From Israel to your table: Salad, salad day and night

My husband and I recently returned from three weeks in Israel. This was not our first trip. I first went for a junior year abroad program at the Hebrew University in Jerusalem, and Joe went for a “gap year” living on a kibbutz near Nazareth before college. Years later, our children went on long-term programs in Israel during high school and college and so we had a good excuse to visit. Our eldest even planned to make Israel her home, but during her second year as an Israeli immigrant she met her future husband–who grew up around the corner from us in Michigan, but that’s another story. Though they lived in Washington, D.C. at the time they married, they wanted their wedding seven years ago to be in Israel, so that was our last trip before this one. We felt this year it was time to go back.

One thing I always appreciate about Israel is the plethora of fresh fruits and vegetables, many grown locally on kibbutzim  and moshavim. But it wasn’t love at first sight.

The view from the teachers' college in the Negev Desert where I attended a Hebrew language program in 1969.

The view from the teachers’ college in the Negev Desert where I attended a Hebrew language program in 1969.

On my first visit to Israel, in 1969, I was in a group of about 100 students, from colleges all over the U.S., who would be part of a much larger group studying at Hebrew University’s School for Overseas Students (now the Rothberg International School) for the year. Because our knowledge of Hebrew was minimal at best, our group would spend seven weeks in the summer doing an ulpan–an immersive language course–at a teachers’ college  in the Negev desert.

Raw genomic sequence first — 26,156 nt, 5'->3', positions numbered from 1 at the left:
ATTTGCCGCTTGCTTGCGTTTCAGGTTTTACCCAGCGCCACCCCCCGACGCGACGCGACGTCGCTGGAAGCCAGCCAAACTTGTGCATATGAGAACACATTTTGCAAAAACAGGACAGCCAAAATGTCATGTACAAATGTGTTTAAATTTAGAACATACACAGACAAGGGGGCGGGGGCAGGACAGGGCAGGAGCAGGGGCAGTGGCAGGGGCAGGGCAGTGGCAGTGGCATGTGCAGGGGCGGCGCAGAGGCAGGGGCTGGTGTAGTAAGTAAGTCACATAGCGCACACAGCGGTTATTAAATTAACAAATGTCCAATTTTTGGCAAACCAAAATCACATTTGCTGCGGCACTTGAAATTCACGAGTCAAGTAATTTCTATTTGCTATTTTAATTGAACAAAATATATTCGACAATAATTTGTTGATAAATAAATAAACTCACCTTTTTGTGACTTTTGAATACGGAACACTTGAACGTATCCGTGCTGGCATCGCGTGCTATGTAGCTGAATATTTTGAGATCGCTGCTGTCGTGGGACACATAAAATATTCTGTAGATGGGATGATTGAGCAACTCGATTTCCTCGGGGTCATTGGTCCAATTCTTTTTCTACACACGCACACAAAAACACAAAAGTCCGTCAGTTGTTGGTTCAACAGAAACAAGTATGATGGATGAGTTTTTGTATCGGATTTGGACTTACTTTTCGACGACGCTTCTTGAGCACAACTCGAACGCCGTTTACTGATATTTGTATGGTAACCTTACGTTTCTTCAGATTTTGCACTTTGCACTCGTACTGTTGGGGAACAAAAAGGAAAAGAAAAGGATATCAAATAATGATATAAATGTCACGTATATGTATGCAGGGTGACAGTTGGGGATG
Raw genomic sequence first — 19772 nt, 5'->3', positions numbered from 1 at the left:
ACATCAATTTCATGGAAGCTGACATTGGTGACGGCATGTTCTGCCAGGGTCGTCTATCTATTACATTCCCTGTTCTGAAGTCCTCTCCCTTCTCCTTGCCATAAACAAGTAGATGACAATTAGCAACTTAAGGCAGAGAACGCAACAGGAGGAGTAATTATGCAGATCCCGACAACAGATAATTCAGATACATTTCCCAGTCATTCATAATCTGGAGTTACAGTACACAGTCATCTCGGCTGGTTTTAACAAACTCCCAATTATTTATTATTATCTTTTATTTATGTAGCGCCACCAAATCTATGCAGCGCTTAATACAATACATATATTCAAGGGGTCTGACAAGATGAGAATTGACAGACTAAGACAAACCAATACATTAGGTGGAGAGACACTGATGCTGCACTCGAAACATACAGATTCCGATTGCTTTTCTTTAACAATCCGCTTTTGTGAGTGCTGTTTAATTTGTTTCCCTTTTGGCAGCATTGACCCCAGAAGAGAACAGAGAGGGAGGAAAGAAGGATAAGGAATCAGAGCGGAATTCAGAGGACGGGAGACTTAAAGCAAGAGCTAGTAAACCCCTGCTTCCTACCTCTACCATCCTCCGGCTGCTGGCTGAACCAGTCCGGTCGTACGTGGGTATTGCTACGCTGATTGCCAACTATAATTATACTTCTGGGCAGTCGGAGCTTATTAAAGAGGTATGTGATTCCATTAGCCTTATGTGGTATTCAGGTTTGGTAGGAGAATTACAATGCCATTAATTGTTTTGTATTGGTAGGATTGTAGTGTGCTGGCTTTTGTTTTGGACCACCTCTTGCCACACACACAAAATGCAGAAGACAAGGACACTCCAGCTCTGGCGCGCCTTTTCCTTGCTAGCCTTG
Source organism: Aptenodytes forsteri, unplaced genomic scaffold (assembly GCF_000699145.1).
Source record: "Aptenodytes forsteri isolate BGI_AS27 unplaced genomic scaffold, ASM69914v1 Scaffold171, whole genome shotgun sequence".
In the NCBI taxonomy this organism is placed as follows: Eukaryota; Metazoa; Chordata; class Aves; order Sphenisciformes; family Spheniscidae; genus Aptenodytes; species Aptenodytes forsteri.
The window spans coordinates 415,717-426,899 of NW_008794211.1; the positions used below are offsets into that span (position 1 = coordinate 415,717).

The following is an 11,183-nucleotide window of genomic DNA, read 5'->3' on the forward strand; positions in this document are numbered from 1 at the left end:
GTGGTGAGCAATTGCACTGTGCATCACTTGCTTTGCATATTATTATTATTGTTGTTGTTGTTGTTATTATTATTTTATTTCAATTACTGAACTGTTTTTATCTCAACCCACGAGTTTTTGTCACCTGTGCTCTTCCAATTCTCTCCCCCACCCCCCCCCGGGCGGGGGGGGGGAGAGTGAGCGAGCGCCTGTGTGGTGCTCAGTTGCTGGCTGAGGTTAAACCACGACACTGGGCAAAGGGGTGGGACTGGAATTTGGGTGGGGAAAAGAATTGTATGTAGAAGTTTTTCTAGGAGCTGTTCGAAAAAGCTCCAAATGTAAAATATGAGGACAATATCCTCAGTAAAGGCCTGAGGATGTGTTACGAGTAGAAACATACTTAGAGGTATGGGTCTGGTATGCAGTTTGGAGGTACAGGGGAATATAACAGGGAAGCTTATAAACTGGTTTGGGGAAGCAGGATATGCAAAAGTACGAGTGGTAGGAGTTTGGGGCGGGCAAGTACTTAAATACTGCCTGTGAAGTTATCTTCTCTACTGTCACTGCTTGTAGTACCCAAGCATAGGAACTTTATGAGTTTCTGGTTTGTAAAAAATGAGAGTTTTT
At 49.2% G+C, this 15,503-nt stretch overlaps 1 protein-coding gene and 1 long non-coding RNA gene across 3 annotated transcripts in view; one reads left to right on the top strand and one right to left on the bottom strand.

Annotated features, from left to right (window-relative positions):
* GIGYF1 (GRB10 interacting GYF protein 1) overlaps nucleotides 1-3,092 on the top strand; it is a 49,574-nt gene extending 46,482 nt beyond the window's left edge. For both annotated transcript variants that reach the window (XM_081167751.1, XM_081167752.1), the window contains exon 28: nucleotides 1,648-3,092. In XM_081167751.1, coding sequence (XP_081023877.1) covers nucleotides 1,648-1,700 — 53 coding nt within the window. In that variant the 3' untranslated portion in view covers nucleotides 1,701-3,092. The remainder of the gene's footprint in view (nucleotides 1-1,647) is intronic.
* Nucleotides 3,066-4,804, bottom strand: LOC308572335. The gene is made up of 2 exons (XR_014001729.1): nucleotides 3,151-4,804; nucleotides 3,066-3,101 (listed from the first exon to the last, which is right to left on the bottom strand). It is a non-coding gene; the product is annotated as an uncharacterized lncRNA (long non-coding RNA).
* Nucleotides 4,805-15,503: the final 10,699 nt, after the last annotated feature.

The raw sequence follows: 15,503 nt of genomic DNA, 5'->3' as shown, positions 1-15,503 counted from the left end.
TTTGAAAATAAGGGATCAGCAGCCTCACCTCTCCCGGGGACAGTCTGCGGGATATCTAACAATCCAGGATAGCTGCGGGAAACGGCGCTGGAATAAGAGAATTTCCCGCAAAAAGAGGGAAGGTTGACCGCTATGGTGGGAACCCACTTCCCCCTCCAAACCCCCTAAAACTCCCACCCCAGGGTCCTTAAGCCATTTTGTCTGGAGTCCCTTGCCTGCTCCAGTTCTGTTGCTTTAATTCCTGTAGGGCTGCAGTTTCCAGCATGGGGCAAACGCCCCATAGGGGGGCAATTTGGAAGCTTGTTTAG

Salad for breakfast?

Talk about culture shock! The program organizers had prepared us for lots of things: Don’t do drugs or you’ll be deported, know that you’ll have your bags searched at building entrances, remember that you need to buy special tokens to use a pay phone. But they didn’t tell us that Israelis eat salad for breakfast.

If you’ve ever been to an Israeli hotel, you know that breakfast is a sumptuous buffet of gorgeous salads, fruits, cheeses, fish and pastries. That’s not what we got at the teachers’ college. I kept a journal that year. Here is my description of breakfast at the ulpan:

The dining hall is one huge rectangular room filled with long tables. I am with Joan and another roommate. A fat Israeli woman in a grease-stained white apron motions us to a table. There are only two places. Joan and I sit there and our friend goes to the next table. To do otherwise would be to bring a stream of angry Hebrew down on our heads from the chick in the greasy apron.

The table is piled high with tomatoes, cucumbers, peppers, hard-boiled eggs, bread and muddy coffee. Midway through the meal, the fat Israeli comes around with a big bowl filled with an Israeli concoction similar to yogurt. “Leben please?” she asks, and slops out a ladle-full to all who so desire. Every morning it is the same.

Our tablemates unfortunately include several of the sorority types [I was a pseudo-hippie snob in those days], still wearing gobs of makeup even out here in the middle of the desert.

“God,” one of them whines. “Salad again! I think I’m going to turn into a tomato!” She giggles at her joke. Another fingers the bread. “Stale!” she says in disgust, replacing the slice. “That’s not all,” answers the first. “Yesterday I found an ant in the bread basket!”

We eventually got used to it. At the end of our stay in the desert, we had a goodbye party where every ulpan class did a skit. My class set our skit in the dining hall. We sang a song, to the tune of, “Put another nickel in, in the nickelodeon…” More than 40 years later, I still remember it: